And that’s the really important message from this movie. That at times, we’ve got to look into others eyes, and say “trust me”, and reciprocally for ourselves to say to them, I accept and trust you, it’s up to you to trust me in that. Because surely without that everything fall, sooner or later, into a bunch of ashes.
Star Wars: The Last Jedi by
Michael Bay J.J. Abrams Rian Johnson. This movie is nothing but a vapid monumental grotesque joke. Seriously just don’t waste your time, don’t even think about buying the physical release or watching it by any other mean. You’ll just get awfully disappointed or you may also probably like it which is your choice after all. Either way that heavily marketed steamroller is unstoppable. There is no hope for Star Wars, but not only that.
There will be no spoiler ahead, even though you wouldn’t really miss anything.
It is as visually stunning as most other blockbusters nowadays, with humour and subtlety rivaling with Star Wars Holiday Special, like most other blockbusters nowadays. Not to say it is a hopeless dumb piece of garbage. But it certainly is hopeless. Imagine for an instant the archetypal CGIed bad guy, choreographically gesturing as if painfully trying to appear as human as anybody, defiantly looking down on you so you are sure that when he says he’s bad, he really means it. Imagine everything trying too hard to paint the scenery, draw the characters, outline the story. Imagine this is just your basic adventure action movie of the year, with a minor standardized twist. A movie that you must see anyway because you know, Star Wars and Porgs. Well that’s all there is to it.
Or perhaps there is more. A solemn vow not to renew itself. Ignominiously merging all the preceding episodes in one last go. Hammering the idea of making a clean sweep of the past. All that while preparing the path for a more streamlined way of storytelling, that would definitely transfer the franchise from geek and fanboys alike to the public at large.
This is not a fanboy critic, even though I liked the original trilogy so to say. Really I am not complaining that this movie wasn’t faithful or respectful to the original universe, that’s not the point. It is in fact the same story, basically following the same principles, scarily warmed over. A tired franchise repeating itself over and over again.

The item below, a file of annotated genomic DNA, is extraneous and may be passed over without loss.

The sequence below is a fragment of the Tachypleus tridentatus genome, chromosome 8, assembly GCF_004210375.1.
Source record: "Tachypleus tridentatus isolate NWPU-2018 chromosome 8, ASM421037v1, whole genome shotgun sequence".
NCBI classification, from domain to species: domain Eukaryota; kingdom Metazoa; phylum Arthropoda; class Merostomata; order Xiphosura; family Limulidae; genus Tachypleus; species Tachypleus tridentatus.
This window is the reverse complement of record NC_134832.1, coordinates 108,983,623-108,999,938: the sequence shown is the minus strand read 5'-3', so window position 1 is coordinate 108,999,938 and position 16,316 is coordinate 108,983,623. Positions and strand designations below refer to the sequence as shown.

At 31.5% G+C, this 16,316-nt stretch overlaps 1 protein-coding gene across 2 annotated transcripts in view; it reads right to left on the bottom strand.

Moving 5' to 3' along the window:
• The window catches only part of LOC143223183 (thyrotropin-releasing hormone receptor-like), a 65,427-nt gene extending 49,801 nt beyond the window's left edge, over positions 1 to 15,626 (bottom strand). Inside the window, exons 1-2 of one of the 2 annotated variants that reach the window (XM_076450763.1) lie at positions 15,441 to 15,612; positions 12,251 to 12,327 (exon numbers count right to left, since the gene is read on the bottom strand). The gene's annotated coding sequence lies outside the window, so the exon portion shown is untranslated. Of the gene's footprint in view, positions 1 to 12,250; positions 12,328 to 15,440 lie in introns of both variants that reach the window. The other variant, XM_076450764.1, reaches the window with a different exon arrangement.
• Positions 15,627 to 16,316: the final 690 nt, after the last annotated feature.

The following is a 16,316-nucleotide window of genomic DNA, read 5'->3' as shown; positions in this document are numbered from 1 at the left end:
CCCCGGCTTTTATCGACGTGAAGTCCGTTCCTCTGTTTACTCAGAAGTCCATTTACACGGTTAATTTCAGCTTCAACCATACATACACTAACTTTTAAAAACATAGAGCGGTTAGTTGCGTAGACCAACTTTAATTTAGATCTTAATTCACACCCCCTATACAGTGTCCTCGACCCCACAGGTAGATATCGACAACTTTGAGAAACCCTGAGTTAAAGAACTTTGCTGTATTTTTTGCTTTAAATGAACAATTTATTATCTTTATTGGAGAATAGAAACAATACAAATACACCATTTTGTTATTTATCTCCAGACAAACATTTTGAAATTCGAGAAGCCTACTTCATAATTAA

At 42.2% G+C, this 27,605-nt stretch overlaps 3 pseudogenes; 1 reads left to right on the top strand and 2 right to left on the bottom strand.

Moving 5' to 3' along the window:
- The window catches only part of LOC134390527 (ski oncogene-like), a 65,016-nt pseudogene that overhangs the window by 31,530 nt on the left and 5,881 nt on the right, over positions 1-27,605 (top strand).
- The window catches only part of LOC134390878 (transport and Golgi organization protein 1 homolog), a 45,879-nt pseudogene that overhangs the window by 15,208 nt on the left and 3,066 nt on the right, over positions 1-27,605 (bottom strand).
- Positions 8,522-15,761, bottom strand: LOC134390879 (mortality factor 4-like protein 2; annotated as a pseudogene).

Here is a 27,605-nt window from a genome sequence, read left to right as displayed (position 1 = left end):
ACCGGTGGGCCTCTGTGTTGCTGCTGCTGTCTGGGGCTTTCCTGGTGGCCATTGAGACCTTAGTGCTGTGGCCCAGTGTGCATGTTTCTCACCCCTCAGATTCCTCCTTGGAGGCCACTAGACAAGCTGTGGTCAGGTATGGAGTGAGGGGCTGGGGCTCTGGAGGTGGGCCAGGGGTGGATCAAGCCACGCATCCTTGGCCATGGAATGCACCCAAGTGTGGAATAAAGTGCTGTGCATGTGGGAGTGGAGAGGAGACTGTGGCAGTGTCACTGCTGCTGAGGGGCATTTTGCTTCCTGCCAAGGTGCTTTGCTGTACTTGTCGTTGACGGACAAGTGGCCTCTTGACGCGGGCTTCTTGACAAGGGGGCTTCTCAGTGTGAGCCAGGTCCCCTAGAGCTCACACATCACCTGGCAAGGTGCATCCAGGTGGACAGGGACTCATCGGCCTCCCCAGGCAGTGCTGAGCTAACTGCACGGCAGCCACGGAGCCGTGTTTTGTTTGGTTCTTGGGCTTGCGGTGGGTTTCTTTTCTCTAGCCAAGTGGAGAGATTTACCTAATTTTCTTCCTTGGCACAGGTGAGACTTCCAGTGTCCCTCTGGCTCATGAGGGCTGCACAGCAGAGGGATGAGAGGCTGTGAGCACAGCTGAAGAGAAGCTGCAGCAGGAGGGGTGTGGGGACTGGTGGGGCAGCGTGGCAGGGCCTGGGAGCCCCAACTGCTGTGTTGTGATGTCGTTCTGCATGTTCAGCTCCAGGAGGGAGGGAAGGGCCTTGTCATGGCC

And this is where it gets so nightmarishly hopeless, in that you shouldn’t expect the following episodes to be any more different than this. Star Wars hasn’t got anything left to say more than a variant of the same thing. Which is easy to understand though, seeing how severely it got bashed last time it really tried to reinvent itself. But now it’s pretty dead, yet there it is, a gargantuan zombie, dead alive and still walking, pushed in the back by the Disney overlord as a carefully crafted marketing behemoth.
It is in that, that those movies are so hideously disrespectful. It’s a voyage in a museum of dead figures, figuratively speaking, all of them as convincing as mounted automatons.
Seeing how Disney is eagerly trying to bring that giant back to life, yet not instilling a single speck of life into it, is disgusting. Although they tried and did so, to a limited extent with Rogue One, a self proclaimed side story. And to be honest they tried to bring back some of that alchemy back into this installment. But clearly that wasn’t enough, and it fell apart like an ill finished Frankenstein’s monster.
Beside, there is another thing that the movie is trying to tell. That there are no real heroes, only wise leaders on various scales who somehow know the absolute right from the wrong. And that in the end, those truth holders are the ones worthy to remember, because they fight knowing that all we have is each other, and no other great cause can surpass that. The sweet tyranny of mutual love and the principle of life. But dare try to go beyond that and it’s just business as usual.
It tries to complete the simplistic manichaean view of the original story and presents this as the triangle formed by the republic, implicitly good, versus despotism, implicitly evil, versus anarchy, implicitly amoral. The intent is honorable and it goes further in developing those ideas than the preceding episode. But the movie itself screams ridicule from start to finish. Each attempt at self-reference to the original trilogy is really painful, but it never stops nor even pauses a little. Instead it comes waves after waves of throat pushed fan service, bad humour and forced acting. All of this summed up as an insincere and unconvincing piece which quickly fell into the realm of boredom.
Blade Runner, without Vangelis,
without Harrison Ford, without that much subtlety, but for a twist. It was cool for sure, yet we didn’t go anywhere near the Tannhäuser Gate. But here to comfort you is Edward James Olmos making a paper-sheep, just in case you didn’t know what you were into.
Those kind of self references are numerous, so far to border on gratuitous fanservice. Still the movie is beautiful, and definitely trying to tell us something, but never gives us the opportunity to position ourselves in regard to its message.